You've heard wrong. Gnucash and QBankManager support OFX direct connect throgh AqBanking (I'd imagine that MoneyDance and KMyMoney probably support it too by now too, but don't use them). The only trick, as another poster pointed out, was finding the URL for your banking institution. MS Money and Intuit Quicken have large databases of such things (and even have agreements with banks to not disclose the URL to any other third parties or get kickbacks from some banks for referrals). This connection information has been extracted from the commercial software and/or "discovered" for many institutions & you can find it on the web. So direct connect will work, but the setup may take a bit of work.
        • Interesting.

          I wonder whether the URL could be sniffed in some way, by monitoring what Quicken does. I assume that the connection itself is encrypted, but I'm not sure if that includes encrypting the URL as the file is requested or not...

          I was under the impression that the Quicken protocol was proprietary from end to end, and that it was something more complicated than an HTTP download of a QIF file.

          The only reason I use Quicken is because it lets me avoid my bank's absolutely horrific website, so anything t
          • Re:Very interesting. (Score:5, Informative)

            by Noksagt (69097) * on Wednesday November 08, 2006 @05:33PM (#16775609) Homepage
            I wonder whether the URL could be sniffed in some way, by monitoring what Quicken does. I assume that the connection itself is encrypted, but I'm not sure if that includes encrypting the URL as the file is requested or not...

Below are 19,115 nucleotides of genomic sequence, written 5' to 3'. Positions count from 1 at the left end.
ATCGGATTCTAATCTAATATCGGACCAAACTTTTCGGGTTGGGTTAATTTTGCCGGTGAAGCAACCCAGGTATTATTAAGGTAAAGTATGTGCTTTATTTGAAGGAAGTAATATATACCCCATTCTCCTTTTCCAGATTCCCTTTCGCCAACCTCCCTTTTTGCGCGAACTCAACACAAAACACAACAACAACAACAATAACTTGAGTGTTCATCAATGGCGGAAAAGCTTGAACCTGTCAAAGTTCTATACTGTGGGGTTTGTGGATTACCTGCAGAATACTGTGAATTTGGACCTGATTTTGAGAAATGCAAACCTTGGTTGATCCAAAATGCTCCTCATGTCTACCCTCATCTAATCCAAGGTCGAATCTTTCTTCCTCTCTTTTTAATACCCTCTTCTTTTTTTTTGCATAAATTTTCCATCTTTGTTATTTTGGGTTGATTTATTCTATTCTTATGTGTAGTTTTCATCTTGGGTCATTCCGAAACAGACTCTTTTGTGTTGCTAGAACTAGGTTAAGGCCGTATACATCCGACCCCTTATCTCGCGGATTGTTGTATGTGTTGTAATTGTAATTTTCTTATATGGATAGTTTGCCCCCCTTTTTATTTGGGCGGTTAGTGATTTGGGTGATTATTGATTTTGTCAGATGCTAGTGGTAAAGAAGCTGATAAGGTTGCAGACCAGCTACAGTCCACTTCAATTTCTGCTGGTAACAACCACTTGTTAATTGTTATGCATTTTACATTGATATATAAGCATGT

I'd imagine you'd be able to sniff some of these URLs. If not, I'd be a bit concerned--it could mean that Intuit has a machine acting as an intermediary & could therefore have access to my data. But getting this out of money is easy [jongsma.org].
            I was under the impression that the Quicken protocol was proprietary from end to end, and that it was something more complicated than an HTTP download of a QIF file.
            OFX [wikipedia.org], which is currently used, is actually documented and agreed on by MS, Intuit, and CheckFree.
            Do the GNUCash people maintain their own database of bank's OFX URLs?
            Not formally, so far as I know. Some have been announced to the list & their are user sites that have this information. I don't know whether there would be an issue disclosing these (depending on how they were discovered). Jeremy's site is the best way to get them that I know of.
      • It may not be integrated, however that does not mean that GNUCash is incapable of that function. I download my account data via Firefox, and import it into GNUCash all the time. Works like a charm
  • Finally (Score:5, Funny)

    by chowdy (992689) on Wednesday November 08, 2006 @02:58AM (#16764189)
    A way to manage all the money i saved by using open source software
    • Strange, how this article comes just after an article about microsoft giving novell 348M dollars..
      Coincidence?
  • by SuperBanana (662181) on Wednesday November 08, 2006 @03:03AM (#16764217)

    Managing Money With Linux Apps

    That should read "Managing money with a free open source application", since Gnucash runs on Linux, and numerous Unixes- including MacOS X (albeit in a very-poorly-integrated fashion.)

    One thing that always bugged me about Gnucash- you have to pull OFX (or whatever) files by hand. Quicken could automatically fetch the latest data from my bank with a button click...